‘Historic Collaboration’ Launches Free Shuttle for all in Downtown Beaufort

For Immediate Release
February 28, 2018

Beaufort, SC – A collaboration between downtown organizations focused on Beaufort’s history — Beaufort History Museum, Historic Beaufort Foundation, Santa Elena Foundation, and Spirit of Old Beaufort — is established collectively as “Experience Beaufort History.” In addition to creating a single avenue for convenient, custom ticket purchases, the effort will now help visitors travel to each destination and around downtown.

The Experience Beaufort History partners see great value in launching a free shuttle that will loop the main areas of downtown Beaufort to improve mobility, lessen the burden of parking, and serve customers of all businesses in the downtown area. The effort has full support from the City of Beaufort, Beaufort Cultural District, and downtown merchants.

The free shuttle will run on Thursday, Friday and Saturday from 10am-5pm in an ongoing loop that includes Bay Street, Carteret Street, Craven Street and Scotts Street. The route will stretch from the Santa Elena History Center to the USCB Campus, including stops at Beaufort History Museum, Verdier House, City parking areas, and the Waterfront Park.

“How wonderful that all organizations came together to create a strong history network and offer a special service in the free shuttle. We all work hard to preserve and promote the rich heritage of beautiful Beaufort and want to make sure that everyone who comes downtown can enjoy it all too,” says Megan Meyer, Director of Santa Elena History Center. “May this trial service in the spring prove to be a great solution for residents, visitors, merchants, and our own organizations.”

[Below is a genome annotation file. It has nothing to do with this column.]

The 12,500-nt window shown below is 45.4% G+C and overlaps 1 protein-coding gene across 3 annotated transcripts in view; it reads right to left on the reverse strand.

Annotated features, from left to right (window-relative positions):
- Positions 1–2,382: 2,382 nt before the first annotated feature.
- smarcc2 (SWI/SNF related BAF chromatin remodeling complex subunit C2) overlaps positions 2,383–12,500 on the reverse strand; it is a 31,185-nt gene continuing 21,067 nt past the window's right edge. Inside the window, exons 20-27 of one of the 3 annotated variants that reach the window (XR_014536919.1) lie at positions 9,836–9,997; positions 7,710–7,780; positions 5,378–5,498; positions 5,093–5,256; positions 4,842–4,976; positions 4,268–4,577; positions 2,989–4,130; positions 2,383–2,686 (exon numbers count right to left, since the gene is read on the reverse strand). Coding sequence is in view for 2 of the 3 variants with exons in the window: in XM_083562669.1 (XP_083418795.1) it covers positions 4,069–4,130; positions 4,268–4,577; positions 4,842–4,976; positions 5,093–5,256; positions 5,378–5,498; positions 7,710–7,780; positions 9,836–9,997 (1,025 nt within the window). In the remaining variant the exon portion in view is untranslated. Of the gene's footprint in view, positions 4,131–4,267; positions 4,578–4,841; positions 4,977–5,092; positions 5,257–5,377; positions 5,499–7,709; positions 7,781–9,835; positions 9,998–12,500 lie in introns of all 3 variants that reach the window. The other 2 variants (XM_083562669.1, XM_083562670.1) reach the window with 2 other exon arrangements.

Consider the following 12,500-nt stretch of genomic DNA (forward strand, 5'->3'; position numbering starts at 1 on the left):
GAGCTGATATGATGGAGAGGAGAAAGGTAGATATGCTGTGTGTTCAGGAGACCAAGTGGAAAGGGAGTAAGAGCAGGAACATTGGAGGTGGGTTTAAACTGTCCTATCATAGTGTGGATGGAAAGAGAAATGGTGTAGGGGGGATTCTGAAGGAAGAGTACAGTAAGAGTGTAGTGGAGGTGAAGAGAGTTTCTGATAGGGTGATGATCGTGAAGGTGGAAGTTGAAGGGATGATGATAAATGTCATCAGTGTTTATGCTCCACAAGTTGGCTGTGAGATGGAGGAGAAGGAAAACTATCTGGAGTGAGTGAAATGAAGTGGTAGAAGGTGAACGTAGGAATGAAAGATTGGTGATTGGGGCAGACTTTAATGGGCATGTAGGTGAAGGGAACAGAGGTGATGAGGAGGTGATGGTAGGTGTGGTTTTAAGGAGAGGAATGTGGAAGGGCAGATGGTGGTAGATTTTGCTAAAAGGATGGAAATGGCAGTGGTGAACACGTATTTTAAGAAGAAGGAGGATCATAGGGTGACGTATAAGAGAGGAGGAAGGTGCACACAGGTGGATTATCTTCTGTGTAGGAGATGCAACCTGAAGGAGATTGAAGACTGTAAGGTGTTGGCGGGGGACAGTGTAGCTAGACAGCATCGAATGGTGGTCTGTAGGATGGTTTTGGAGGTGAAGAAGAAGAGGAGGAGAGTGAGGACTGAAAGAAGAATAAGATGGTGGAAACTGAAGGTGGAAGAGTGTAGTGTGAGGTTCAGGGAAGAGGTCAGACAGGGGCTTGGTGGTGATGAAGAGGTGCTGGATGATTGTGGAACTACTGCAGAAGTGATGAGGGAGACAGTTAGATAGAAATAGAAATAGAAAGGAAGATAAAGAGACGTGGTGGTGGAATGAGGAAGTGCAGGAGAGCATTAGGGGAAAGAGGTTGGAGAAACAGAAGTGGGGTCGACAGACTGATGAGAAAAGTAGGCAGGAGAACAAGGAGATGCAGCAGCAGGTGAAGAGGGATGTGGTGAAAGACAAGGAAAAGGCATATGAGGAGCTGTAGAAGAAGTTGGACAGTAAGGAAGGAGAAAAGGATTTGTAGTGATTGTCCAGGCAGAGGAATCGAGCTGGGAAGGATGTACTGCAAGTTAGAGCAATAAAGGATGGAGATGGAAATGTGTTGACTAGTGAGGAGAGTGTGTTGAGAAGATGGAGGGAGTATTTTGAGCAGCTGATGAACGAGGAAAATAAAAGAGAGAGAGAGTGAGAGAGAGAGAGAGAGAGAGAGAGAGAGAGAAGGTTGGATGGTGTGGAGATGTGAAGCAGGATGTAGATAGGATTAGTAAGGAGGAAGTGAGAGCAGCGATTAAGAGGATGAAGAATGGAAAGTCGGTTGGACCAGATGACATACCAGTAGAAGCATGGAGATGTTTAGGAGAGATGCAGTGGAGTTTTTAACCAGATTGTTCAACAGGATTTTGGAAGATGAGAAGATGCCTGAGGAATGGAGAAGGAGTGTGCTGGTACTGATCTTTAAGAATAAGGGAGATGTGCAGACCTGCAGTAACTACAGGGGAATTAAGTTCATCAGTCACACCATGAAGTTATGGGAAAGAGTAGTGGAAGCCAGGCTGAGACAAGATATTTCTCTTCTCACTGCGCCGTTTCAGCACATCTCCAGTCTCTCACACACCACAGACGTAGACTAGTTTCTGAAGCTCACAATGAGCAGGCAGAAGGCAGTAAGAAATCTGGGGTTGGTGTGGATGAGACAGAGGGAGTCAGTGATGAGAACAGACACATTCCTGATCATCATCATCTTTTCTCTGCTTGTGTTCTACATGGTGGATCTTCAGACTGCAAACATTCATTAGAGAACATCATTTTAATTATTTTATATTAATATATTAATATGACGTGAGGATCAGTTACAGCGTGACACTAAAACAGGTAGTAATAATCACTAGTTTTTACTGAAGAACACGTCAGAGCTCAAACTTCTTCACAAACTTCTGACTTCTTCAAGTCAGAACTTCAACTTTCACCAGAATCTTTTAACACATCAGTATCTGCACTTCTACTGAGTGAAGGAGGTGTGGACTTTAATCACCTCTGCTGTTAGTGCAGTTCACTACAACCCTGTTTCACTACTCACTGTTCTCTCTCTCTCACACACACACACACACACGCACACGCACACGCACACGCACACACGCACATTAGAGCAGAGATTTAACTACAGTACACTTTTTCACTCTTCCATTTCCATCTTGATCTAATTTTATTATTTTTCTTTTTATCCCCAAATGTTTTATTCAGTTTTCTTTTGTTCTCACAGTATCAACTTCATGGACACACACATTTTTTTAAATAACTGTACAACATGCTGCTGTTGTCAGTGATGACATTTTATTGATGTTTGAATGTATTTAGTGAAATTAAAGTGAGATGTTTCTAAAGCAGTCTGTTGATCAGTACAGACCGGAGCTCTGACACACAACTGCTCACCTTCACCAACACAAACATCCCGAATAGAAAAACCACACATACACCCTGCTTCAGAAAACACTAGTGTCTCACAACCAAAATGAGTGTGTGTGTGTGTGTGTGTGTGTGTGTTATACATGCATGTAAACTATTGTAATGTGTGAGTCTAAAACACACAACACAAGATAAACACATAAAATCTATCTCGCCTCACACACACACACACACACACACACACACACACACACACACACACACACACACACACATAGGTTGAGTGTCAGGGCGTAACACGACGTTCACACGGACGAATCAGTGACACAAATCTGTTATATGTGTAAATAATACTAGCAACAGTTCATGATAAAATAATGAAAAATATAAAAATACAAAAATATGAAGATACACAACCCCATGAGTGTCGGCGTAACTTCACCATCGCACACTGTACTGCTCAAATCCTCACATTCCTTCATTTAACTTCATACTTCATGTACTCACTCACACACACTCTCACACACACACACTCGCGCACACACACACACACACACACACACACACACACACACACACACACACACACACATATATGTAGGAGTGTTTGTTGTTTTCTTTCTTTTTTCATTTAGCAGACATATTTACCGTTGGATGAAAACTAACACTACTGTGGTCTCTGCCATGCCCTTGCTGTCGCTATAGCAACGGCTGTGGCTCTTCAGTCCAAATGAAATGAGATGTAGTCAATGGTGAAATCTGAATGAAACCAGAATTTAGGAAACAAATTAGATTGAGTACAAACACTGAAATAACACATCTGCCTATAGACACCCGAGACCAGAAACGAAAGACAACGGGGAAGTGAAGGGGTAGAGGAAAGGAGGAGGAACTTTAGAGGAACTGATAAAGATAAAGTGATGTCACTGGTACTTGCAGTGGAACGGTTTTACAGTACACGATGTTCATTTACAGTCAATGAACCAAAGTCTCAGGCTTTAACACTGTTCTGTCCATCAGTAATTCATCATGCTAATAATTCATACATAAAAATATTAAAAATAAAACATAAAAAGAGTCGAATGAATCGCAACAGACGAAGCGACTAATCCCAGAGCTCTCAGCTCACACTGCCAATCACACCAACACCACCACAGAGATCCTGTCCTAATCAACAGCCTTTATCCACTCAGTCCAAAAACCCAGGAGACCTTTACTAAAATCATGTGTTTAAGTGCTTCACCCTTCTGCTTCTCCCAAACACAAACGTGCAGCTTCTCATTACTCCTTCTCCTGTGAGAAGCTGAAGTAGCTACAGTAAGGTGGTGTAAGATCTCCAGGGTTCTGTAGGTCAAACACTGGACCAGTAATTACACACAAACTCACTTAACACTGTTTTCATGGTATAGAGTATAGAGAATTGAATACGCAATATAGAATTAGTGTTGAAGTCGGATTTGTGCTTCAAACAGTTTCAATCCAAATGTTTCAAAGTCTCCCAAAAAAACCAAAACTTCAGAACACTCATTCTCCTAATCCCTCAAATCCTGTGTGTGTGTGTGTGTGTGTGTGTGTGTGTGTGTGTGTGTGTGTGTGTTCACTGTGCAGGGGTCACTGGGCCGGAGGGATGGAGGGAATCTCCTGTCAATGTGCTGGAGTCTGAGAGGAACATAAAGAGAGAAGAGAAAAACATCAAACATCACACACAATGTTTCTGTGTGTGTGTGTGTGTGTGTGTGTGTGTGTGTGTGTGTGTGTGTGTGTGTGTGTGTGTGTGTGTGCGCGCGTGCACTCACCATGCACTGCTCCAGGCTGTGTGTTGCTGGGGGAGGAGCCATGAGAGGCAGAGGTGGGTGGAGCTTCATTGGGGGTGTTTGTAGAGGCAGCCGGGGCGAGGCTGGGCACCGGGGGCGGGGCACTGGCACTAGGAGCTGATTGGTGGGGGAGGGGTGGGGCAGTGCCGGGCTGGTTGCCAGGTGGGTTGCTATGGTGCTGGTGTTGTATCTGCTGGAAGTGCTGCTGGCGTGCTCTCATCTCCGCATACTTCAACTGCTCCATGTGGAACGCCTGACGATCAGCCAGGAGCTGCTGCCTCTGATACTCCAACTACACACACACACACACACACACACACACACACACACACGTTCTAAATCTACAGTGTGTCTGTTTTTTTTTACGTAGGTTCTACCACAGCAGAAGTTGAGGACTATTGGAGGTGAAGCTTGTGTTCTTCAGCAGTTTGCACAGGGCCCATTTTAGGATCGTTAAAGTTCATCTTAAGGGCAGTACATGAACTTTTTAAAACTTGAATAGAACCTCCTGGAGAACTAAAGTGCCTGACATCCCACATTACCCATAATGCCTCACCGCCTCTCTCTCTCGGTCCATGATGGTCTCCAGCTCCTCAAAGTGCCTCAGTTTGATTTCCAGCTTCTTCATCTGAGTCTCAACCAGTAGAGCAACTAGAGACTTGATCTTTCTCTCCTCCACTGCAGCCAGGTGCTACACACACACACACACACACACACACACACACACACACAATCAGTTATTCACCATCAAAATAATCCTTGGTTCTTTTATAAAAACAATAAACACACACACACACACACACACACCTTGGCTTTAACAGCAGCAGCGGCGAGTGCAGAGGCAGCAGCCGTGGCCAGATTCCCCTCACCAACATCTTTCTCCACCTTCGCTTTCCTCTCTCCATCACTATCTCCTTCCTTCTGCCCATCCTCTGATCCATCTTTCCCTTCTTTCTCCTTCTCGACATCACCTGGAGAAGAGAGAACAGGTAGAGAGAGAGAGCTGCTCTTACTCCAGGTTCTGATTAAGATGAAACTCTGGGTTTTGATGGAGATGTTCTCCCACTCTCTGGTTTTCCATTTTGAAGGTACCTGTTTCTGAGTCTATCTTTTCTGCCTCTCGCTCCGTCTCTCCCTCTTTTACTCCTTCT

The “Hop On! Hop Off!” shuttle model will allow users great flexibility to ride the shuttle, and stops will be identified with signage. Route maps will also be available at the Visitor’s Center, Marina, and each museum. And, yes, there will be no charge. The organizations, from their operational funds and Accommodations Tax Funds, are underwriting the shuttle for a trial period in March, April, and May.

For more information or to purchase tickets, visit www.experiencebeauforthistory.org.

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Contact:  Megan T. Meyer
Executive Director, Santa Elena Foundation
843-379-1550
mmeyer@Santa-Elena.org
www.santa-elena.org

Historic Beaufort Foundation
208 Scott Street, Beaufort, SC 29902
843-379-3331

Beaufort History Museum
713 Craven Street, Beaufort, SC 29902
843-379-3079

Spirit of Old Beaufort Tours
843-525-0459